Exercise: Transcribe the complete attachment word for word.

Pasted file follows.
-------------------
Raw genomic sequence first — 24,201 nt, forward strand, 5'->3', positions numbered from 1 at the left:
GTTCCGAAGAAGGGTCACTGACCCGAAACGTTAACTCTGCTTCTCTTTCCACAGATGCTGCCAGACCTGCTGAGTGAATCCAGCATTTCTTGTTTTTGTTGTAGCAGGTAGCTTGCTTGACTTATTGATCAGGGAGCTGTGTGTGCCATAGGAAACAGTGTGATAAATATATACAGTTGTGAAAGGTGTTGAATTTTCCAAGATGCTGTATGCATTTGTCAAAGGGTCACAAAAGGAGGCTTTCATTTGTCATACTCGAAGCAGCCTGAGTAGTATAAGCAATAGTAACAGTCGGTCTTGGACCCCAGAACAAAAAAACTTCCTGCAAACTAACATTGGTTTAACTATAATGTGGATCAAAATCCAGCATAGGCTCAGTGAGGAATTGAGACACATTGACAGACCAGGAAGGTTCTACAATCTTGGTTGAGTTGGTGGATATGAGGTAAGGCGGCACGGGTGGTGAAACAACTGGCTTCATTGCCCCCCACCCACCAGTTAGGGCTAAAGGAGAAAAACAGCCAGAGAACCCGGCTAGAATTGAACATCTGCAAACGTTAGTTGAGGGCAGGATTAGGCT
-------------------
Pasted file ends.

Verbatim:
Raw genomic sequence first — 24,201 nt, forward strand, 5'->3', positions numbered from 1 at the left:
GTTCCGAAGAAGGGTCACTGACCCGAAACGTTAACTCTGCTTCTCTTTCCACAGATGCTGCCAGACCTGCTGAGTGAATCCAGCATTTCTTGTTTTTGTTGTAGCAGGTAGCTTGCTTGACTTATTGATCAGGGAGCTGTGTGTGCCATAGGAAACAGTGTGATAAATATATACAGTTGTGAAAGGTGTTGAATTTTCCAAGATGCTGTATGCATTTGTCAAAGGGTCACAAAAGGAGGCTTTCATTTGTCATACTCGAAGCAGCCTGAGTAGTATAAGCAATAGTAACAGTCGGTCTTGGACCCCAGAACAAAAAAACTTCCTGCAAACTAACATTGGTTTAACTATAATGTGGATCAAAATCCAGCATAGGCTCAGTGAGGAATTGAGACACATTGACAGACCAGGAAGGTTCTACAATCTTGGTTGAGTTGGTGGATATGAGGTAAGGCGGCACGGGTGGTGAAACAACTGGCTTCATTGCCCCCCACCCACCAGTTAGGGCTAAAGGAGAAAAACAGCCAGAGAACCCGGCTAGAATTGAACATCTGCAAACGTTAGTTGAGGGCAGGATTAGGCT